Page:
The prettiest of them all, a living Barbie doll, Florence Yaschyshyn, once invited me to her place to discuss Ukrainian Youth Club executive business. I was president and she was secretary-treasurer. Her parents were not home. She pulled out the wine and made her moves. While I accepted the wine, I was too shy to take her up on so much as a kiss.
Linda Boyko was a wild one with whom I went steady when I was in the rock band (described in next particle). She later tried to betray me; a girl warned me of Linda’s plans to dump me at a beach party and join to Bill Brayshaw, who liked Linda – he would have to dump his steady. I canceled going, avoiding the public humiliation, thankful for having been warned. Linda went ahead with her plans and Bill dumped his steady and went with Linda. His girlfriend was distraught.
At least for my part, thanks to a concerned girl’s consideration, Linda’s plot had been foiled. I would never go back to her again, though she tried to reunite with me. She married Bill years later, and he became a member of the Ontario Provincial Police.
Marlene Koroscil was another extraverted girl, pretty and lively. She was offended by advances I made at a party, and she left me because of that. I didn’t blame her.
Thelma Kozak was an intelligent girl who seemed to indicate she enjoyed my company enough for courtship, but I wasn’t interested. I was looking for some adventure, safe adventure, a tall order (I don’t know that safe adventures are a reality).
I had respect for Thelma and her parents. Her father, Metro, taught French in tenth grade, and he once abruptly shouted a chill into me when I was talking in class. Her mother, Nancy, was the conductor of the Ukrainian Catholic choir. Hearing me sing tenor in harmony with others, she encouraged me to join the choir and soon instructed me to sing the tenor solo “Otche Nash” (“Our Father”) in Mass at church.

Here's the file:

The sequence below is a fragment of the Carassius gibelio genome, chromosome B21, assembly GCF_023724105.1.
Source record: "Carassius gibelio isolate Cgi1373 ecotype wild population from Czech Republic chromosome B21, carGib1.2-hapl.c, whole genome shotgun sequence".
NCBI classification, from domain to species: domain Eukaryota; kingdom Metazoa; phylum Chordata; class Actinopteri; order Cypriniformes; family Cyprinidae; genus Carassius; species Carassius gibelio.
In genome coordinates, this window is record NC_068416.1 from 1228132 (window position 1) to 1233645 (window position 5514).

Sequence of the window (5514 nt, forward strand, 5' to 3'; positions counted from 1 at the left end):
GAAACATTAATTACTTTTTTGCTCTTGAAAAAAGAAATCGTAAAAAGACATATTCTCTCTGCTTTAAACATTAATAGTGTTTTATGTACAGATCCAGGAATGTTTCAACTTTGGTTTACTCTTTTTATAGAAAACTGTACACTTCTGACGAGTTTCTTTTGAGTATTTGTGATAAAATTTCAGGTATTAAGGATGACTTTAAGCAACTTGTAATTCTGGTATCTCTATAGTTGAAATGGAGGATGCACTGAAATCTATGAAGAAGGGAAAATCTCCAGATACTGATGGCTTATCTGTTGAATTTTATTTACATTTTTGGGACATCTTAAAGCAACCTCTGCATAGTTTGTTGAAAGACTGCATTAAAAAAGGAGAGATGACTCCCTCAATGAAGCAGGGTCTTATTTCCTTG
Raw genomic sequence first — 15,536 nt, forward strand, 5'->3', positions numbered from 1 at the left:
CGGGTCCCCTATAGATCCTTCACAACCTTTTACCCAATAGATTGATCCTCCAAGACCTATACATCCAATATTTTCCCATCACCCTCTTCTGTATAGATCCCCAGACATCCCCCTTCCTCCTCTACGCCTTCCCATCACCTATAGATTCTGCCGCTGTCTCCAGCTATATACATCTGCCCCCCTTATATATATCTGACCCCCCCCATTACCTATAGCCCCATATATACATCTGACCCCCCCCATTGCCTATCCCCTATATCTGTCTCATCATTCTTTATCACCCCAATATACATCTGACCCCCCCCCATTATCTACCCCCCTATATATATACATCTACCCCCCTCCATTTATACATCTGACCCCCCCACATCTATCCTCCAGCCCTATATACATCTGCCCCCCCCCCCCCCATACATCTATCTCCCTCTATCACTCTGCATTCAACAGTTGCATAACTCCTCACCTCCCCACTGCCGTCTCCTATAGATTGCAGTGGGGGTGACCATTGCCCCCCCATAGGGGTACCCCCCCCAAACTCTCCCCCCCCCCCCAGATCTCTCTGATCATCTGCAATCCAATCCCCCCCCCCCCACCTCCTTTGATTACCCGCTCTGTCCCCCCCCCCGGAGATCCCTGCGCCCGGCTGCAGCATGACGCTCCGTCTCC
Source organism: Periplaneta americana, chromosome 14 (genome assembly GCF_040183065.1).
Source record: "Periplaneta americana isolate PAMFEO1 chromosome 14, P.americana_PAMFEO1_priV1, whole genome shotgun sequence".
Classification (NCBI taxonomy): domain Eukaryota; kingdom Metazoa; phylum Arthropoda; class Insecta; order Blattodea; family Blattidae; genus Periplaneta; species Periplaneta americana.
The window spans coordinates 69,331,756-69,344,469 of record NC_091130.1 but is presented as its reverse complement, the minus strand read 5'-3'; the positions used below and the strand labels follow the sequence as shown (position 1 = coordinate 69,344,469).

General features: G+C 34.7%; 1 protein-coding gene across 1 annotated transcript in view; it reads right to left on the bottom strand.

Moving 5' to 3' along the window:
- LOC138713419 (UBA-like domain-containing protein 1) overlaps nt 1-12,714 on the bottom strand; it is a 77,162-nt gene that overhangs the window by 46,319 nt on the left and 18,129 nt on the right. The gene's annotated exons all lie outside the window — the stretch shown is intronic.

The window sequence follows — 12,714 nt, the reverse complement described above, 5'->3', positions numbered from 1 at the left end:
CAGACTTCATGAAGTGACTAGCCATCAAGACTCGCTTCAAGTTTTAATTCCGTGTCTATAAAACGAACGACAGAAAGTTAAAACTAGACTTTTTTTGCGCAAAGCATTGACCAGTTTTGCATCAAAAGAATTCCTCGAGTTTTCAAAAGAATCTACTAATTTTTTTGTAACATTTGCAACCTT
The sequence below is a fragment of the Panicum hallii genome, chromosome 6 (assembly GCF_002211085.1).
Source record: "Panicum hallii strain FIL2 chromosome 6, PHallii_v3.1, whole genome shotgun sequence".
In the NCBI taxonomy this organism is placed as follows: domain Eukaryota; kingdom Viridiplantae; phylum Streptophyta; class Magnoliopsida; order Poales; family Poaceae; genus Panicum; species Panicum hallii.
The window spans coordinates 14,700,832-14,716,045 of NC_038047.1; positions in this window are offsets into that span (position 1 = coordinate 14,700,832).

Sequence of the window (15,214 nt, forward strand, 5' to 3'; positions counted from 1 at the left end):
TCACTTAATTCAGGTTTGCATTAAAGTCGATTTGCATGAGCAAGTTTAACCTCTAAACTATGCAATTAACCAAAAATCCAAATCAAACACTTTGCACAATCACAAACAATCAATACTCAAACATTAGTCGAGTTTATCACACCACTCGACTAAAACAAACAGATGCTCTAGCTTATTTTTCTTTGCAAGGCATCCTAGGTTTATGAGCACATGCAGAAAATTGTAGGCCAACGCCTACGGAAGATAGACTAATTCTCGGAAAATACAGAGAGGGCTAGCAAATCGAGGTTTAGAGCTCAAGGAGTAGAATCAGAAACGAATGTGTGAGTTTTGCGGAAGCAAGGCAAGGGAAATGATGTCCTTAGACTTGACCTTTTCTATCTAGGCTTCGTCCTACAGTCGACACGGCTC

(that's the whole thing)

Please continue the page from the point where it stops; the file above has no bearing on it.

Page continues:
I went around with a shy Ukrainian girl, Marianne Wuin, for a while, but lost interest. Later, I learned she ended up with a child out of wedlock (not mine).
I also dated Beverly Barrie.
There were several girls I would have wanted to date, but I did not have either the opportunity or the nerve to pursue them. I had a crush on some of them, Jackie Lesyshyn for one, a girl in our eighth grade class at Smith Jackson. She was too extraverted for me.
Several girls had crushes on me, but I was either not interested or too shy. Some mistook my shyness for arrogance.
Ed Koshowski, a good-looking, popular Ukrainian Catholic high school student with a guitar (and convertible) was trying to get a music group going and invited me to sing with him. I remember one of the first songs we sang, a popular one – “Stewball,” recorded by Peter, Paul, and Mary, a popular folk group in the 60’s. This was my entrance into the music world for a while.
The curious thing about that song was that to me, the tone or mood just didn’t match the lyrics. The music was rather melancholy and sentimental, while the words were quite stupid. I remember singing the song with gravity and emotion, harmonizing with Ed Koshowski and a girl, but if one were to pay attention to the words more than the music (I never did), one would have to laugh – or gag.
That is the power and magic of music. One can sing the most idiotic words, but by matching them up with sentimental music or music of a mood contrary to the words, the spirit of the music wins out, hands down.
In high school, I began to have other recurring dreams.
Strange social and complex circumstances were never easy for me. The Dauphin Collegiate, with its new wing attached, caused confusion in my mind, as did the hospital where I spent some summers working. Somehow the complexity (to me) of layouts caused an uncomfortableness in my mind. The two institutions combined to form a recurring nightmare of trying to find my way through physio and cancer wards (with smells and illness atmosphere included), school classrooms, long halls, and even shopping malls.
Often in the process, I was searching for a clean public washroom, which was hard to find. In the shopping mall portions, I tried to pass through by going out their back doors, but I could never find my way. Added to this mix would be the MIT I later attended. My mind is challenged with such things, which seem as nothing to others. Am I the only one to be so impacted by such circumstances?